Building water-saving features with urbanite

Today was our first earth-building workshop.  Since I’m a little lean on earth-building handouts, here’s a substitute.  It’s not particularly about earth-building, but it is about earth-wise construction.  It’s about building with “urbanite,” which is a name for reused broken concrete. If you have even the slightest slope to your garden, creating flat terraces, using urbanite to

How to Build a Garden Sink

garden sink

how to make a garden sink

You pull a carrot from your garden and take it to your kitchen for dinner. Before you can put it on your kid’s dinner plate, you have to wash it. A mess of black dirt spatters all over your kitchen counter, through your sink, and oozes down the drain. Perhaps this particular carrot had creases and crevasses, so you have to scrub. Even if you scrub it underwater in a basin, you still have plenty of water and a lot of garden soil to dispose of.

Time for a garden sink.

Drought-tolerant food plants

amaranthVegetables and food plants that thrive in low water conditions in Southern California …

  • Amaranth
  • African basil (Ocimum kilimandscharicum)
  • Arugula sylvetta – the small-leafed, intensely-flavored perennial arugula
  • Arugula (W)
  • Chicory (W)
  • Grapes
  • Cowpea / blackeyed pea – especially the varieties developed by Native Americans in the desert southwest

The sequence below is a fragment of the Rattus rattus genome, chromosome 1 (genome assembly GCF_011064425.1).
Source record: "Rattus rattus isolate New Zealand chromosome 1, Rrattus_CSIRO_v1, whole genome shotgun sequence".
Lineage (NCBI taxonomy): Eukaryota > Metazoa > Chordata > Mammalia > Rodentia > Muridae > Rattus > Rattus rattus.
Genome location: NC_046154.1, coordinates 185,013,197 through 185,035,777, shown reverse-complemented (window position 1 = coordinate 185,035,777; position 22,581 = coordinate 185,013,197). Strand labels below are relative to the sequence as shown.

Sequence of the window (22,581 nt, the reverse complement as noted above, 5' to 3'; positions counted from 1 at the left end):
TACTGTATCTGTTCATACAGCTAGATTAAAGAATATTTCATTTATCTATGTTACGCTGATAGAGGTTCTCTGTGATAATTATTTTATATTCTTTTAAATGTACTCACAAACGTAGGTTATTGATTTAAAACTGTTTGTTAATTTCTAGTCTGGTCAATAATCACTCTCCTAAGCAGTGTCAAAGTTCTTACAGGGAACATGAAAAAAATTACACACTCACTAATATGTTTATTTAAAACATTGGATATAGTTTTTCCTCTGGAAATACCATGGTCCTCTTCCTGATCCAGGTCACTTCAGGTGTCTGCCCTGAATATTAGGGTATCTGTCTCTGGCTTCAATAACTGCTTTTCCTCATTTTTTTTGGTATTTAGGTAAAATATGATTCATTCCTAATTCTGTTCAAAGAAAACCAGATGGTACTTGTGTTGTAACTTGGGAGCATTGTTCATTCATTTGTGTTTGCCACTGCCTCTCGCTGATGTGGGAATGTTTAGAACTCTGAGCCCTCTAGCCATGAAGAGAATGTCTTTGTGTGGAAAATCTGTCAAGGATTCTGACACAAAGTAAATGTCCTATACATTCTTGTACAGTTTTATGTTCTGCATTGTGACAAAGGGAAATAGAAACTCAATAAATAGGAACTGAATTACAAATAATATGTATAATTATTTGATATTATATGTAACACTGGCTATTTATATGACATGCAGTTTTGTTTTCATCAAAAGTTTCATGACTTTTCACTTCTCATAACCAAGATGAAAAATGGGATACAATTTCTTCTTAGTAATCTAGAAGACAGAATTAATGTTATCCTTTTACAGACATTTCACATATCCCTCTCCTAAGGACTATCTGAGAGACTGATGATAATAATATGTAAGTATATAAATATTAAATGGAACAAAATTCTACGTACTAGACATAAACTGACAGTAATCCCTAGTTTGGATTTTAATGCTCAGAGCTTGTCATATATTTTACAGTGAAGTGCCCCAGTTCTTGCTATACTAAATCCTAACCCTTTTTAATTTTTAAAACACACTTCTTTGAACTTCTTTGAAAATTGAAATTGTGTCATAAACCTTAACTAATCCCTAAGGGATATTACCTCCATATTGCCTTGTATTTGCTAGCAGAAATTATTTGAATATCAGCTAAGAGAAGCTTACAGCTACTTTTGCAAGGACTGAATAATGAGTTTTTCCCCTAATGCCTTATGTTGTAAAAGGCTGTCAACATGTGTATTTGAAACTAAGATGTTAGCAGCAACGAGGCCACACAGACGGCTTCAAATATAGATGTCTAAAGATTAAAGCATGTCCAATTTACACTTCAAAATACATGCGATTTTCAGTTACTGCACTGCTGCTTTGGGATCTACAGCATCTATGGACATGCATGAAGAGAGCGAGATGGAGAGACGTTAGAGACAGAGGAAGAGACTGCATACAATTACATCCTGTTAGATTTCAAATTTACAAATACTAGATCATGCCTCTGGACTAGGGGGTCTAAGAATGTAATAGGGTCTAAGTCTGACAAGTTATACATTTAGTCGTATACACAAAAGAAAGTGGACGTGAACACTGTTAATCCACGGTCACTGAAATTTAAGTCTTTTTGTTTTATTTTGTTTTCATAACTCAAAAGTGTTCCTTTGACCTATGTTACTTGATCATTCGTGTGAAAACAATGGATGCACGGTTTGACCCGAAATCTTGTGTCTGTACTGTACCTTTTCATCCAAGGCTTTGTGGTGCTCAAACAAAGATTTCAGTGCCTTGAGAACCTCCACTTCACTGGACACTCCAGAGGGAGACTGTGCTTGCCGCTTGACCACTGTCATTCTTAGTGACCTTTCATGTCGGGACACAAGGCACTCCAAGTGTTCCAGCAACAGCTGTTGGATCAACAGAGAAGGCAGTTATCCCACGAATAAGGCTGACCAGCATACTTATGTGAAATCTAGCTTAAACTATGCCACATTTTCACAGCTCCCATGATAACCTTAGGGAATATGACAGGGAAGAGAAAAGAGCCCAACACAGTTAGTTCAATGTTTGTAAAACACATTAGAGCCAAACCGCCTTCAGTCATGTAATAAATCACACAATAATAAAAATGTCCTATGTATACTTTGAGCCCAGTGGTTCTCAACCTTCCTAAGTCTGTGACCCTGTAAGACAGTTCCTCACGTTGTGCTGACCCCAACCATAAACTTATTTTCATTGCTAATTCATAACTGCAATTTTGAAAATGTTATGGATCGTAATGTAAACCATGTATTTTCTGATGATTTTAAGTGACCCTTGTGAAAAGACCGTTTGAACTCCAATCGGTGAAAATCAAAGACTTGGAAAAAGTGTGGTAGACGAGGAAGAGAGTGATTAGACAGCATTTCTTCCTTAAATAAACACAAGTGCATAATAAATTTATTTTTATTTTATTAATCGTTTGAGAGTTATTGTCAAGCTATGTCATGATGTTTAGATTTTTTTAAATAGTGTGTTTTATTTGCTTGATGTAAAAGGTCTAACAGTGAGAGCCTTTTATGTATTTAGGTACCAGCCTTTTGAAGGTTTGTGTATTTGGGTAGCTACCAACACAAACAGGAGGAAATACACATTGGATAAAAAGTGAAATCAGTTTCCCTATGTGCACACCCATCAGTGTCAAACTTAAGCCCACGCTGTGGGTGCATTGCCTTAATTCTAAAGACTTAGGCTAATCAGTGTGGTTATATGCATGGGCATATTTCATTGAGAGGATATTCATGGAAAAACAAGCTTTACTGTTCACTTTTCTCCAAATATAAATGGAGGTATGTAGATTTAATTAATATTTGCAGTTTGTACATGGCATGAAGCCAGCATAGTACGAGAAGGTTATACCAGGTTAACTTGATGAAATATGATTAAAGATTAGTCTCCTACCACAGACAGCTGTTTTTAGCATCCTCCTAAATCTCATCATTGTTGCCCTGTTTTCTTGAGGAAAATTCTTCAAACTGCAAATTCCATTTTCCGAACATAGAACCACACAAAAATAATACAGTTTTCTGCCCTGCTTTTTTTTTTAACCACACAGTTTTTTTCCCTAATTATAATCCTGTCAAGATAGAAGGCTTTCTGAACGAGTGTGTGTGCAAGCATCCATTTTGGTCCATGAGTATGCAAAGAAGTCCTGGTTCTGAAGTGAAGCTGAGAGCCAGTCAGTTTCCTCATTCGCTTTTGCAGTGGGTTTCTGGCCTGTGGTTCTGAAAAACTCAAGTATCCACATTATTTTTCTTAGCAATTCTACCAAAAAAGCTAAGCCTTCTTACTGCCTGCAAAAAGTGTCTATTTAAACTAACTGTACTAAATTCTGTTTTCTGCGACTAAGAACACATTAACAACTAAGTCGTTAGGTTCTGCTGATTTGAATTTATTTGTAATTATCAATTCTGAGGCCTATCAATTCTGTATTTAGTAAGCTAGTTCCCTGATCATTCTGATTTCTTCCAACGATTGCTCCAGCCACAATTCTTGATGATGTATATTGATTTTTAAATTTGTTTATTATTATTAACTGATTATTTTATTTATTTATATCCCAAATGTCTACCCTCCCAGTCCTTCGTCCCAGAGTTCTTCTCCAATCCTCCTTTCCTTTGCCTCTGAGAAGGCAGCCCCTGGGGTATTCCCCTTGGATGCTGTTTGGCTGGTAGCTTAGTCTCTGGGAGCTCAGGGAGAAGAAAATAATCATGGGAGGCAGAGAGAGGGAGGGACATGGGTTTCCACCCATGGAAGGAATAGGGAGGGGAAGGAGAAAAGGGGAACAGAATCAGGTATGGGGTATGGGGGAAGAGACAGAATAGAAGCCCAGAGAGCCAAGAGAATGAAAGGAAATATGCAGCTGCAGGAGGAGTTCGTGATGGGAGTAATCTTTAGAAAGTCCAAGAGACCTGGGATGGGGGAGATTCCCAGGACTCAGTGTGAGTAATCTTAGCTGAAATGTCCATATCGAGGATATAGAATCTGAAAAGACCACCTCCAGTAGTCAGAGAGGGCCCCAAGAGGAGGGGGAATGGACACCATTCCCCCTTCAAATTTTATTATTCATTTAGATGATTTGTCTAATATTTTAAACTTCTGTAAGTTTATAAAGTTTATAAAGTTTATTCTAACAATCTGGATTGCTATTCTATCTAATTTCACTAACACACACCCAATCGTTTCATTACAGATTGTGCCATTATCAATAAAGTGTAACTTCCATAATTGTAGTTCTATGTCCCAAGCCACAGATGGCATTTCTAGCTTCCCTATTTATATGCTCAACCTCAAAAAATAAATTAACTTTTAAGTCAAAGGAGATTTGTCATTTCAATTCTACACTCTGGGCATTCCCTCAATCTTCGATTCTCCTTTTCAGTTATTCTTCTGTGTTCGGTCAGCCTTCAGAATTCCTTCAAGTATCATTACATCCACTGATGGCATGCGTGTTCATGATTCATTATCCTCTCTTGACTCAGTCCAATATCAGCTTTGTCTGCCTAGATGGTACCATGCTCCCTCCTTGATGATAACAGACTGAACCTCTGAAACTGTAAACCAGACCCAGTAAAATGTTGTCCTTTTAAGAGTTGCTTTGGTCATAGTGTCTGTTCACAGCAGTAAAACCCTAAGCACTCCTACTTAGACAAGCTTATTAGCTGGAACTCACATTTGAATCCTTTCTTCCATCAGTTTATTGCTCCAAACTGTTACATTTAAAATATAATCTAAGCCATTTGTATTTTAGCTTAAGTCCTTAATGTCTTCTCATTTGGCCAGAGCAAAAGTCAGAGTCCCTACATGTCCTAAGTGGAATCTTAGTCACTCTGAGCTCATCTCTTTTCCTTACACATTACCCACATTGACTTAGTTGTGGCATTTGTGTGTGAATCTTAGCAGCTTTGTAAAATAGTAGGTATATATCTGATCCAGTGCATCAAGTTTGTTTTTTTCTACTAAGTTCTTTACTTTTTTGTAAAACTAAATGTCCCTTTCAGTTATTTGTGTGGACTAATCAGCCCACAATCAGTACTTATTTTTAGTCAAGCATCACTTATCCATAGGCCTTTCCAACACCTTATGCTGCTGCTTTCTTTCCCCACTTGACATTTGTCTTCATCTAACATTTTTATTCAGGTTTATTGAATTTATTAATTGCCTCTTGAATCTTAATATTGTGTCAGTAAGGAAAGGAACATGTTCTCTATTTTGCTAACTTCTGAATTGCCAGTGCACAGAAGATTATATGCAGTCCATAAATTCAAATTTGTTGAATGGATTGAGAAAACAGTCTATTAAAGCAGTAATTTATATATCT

• Cumin (LX)
  • Fennel – perennial in our area.  Produces fennel seed under severe drought conditions.  Bulbing varieties needs some irrigation to form the succulent stems we call “fennel bulbs”
  • Garbanzo beans – need water supply turned off once the pods form (LX)
  • Italian dandelions / Catalogna chicory (Cichorium intybus) (W)
  • Lentils – need water supply turned off once the pods form
  • Mediterranean herbs such as oregano, sage, rosemary, thyme – all perennials in our area

8 Things you can do now, to prepare for summer heat

If you’re reading this and you live in L.A., California, or the U.S. Southwest, here are some simple things you can do now — as an individual or as a community group — to prepare for summer heat before the inevitable onslaught begins.

1. Install blinds and sun barriers. Look for thermal drapery lining fabric (available by the yard at many chain fabric stores) which will reduce the amount of heat that comes into your room. If you are a renter, get spring-tension-style curtain rods and there will be no holes for your landlord to complain about. If you own your own property, extend the overhang of your eaves with lattice or similar material so that it casts more shade. Or consider flying some of those triangle-shaped shade sails over patios and driveways that radiate heat.  (If you are able to take on a much bigger project, boost the insulation in your exterior walls and consider double-paned windows.)